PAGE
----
Being conflicted leads to confession. I'd like to believe that Driscoll is overstating his case to try to bring the pendulum to the middle. He's always been controversial and I think it's calculated because, in a culture known for such realities as the Bill Clinton & Monica Lewinsky, Passion of the Christ, and Jersey Shore, controversy brings out our passions and convictions and for some it persuades them to believe something they didn't before. So I want to take what he writes with a grain of salt, but I have to confess that I think he's both right and wrong. My confession begins with God. In that He is revealing that I am at a stage in life where the core of who I am is being exposed like never before, where the Spirit of God is leading me to see the gospel in profound and fresh ways. He is revealing that in many ways I am not a man I want to be, yet in many ways he is shaping me into the man he wants me to be. I ask "why" a lot to God, but I also say "I trust you" more. I am learning that I am not just a believer in Christ, but also a son of God and co-heir with Christ forever. I am learning that my life is not about my manhood, but Christ's. Whatever great men there have been over time, Jesus is infinitely the greatest (and he had no marriage, mortgage, or munchkins). He who needed no beard took on a beard for us so that we who do have beards could be called true men of God.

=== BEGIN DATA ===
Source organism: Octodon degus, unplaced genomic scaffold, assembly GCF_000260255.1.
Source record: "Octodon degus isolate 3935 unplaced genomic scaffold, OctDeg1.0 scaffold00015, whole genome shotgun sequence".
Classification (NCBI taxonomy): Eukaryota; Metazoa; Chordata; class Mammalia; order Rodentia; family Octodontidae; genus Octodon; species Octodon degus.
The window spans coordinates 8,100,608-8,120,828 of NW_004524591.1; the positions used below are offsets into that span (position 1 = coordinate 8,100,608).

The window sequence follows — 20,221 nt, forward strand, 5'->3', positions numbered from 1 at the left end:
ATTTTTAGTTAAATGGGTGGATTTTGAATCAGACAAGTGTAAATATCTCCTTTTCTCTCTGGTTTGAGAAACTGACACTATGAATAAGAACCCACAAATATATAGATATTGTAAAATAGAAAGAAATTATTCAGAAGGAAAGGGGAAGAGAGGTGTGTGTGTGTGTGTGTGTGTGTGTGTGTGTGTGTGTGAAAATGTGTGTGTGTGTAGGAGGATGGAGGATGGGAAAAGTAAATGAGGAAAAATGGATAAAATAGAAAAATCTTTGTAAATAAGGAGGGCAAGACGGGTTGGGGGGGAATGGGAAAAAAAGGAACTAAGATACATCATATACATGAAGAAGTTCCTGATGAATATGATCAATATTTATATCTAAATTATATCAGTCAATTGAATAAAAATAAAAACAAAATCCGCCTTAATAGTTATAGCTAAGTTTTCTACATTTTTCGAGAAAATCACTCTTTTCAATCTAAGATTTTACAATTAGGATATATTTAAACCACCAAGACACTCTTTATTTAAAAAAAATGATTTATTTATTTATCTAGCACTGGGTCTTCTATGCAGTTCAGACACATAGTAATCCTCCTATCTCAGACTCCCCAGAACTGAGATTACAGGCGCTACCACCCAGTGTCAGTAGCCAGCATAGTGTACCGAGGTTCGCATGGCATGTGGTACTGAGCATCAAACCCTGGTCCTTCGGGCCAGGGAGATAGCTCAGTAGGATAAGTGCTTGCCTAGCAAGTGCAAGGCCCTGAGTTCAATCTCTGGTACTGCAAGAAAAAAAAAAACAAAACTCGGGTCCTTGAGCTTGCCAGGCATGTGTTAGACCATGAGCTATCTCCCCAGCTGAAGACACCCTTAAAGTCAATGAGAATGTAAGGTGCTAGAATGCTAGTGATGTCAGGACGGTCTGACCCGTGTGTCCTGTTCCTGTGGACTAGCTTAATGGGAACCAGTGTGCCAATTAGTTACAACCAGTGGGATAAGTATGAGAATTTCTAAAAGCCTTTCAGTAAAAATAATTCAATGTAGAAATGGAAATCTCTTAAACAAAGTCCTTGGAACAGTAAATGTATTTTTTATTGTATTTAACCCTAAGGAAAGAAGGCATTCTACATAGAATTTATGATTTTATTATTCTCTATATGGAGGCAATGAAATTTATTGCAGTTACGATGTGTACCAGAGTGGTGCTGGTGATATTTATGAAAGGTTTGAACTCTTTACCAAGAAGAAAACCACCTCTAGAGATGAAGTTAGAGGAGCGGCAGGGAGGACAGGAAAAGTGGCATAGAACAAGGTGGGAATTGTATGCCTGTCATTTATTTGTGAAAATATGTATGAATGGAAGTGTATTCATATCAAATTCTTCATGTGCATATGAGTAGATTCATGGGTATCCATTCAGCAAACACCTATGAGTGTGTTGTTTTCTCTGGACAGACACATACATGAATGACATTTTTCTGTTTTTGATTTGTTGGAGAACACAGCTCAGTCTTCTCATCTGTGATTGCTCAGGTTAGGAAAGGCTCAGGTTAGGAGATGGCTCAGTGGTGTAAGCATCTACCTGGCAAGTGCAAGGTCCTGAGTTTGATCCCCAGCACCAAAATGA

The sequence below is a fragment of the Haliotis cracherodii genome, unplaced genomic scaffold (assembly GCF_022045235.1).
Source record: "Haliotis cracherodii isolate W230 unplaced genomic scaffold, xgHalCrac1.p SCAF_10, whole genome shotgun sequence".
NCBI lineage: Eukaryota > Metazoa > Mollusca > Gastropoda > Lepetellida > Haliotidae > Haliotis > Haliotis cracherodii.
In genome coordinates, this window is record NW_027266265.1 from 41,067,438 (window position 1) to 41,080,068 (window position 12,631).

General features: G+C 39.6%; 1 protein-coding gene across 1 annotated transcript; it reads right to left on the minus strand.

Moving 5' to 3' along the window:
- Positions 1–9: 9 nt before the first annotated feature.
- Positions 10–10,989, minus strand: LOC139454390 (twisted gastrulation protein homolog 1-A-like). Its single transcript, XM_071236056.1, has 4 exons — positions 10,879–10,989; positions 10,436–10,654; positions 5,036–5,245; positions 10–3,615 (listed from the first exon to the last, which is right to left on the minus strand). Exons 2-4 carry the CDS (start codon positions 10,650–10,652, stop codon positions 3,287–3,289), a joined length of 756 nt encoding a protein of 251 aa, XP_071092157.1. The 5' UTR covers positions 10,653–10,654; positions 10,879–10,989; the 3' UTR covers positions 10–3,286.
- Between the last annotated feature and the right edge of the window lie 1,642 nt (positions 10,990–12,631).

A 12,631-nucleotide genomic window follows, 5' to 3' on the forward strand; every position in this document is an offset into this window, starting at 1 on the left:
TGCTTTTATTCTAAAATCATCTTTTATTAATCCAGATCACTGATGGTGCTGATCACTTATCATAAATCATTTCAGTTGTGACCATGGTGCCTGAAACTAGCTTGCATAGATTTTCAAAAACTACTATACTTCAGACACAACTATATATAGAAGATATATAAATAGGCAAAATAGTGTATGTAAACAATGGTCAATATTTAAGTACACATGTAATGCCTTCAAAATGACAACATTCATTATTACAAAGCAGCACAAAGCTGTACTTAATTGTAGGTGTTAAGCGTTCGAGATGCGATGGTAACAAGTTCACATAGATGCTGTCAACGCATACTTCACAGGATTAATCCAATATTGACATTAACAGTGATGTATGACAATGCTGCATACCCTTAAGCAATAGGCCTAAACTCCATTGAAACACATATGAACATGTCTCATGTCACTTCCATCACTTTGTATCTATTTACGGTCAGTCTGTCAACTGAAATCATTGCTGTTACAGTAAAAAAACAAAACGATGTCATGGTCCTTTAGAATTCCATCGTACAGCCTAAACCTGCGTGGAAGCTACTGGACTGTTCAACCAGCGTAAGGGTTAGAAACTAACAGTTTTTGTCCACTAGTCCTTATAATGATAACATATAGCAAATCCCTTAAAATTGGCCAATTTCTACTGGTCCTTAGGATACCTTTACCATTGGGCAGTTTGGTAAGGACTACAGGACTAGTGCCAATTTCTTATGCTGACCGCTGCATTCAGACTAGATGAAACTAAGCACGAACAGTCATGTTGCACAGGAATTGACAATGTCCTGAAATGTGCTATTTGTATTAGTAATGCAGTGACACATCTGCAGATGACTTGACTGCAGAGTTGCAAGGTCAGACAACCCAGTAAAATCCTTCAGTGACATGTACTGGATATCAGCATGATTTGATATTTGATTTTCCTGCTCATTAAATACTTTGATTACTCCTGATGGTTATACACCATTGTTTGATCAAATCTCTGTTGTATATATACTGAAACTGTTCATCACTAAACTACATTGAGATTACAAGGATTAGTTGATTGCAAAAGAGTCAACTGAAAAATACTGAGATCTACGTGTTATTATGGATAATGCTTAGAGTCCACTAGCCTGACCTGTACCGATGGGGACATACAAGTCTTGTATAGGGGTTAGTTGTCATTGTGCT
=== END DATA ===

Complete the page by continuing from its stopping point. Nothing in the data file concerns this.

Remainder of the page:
I can shave, but I like the stubble. It's the intentional appearance of indecision.

By His Grace.

26 comments:

  1. Thanks for the post brother. I have to say though, I'm not certain Driscoll's or the NYT article was written to you. The fact is, you are making every effort towards preparing yourself for that which God has not revealed. I'm certain that these articles are not aimed at guys like you, still in school but with drive. I'm certain a single doctor finishing his minimum wage residency living with his mother in order to pay off his debts before he marries and opens a practice, would not be considered by society as an emerging adolescent. He would be labeled a wise genius who will one day be saving lives (and filthy rich).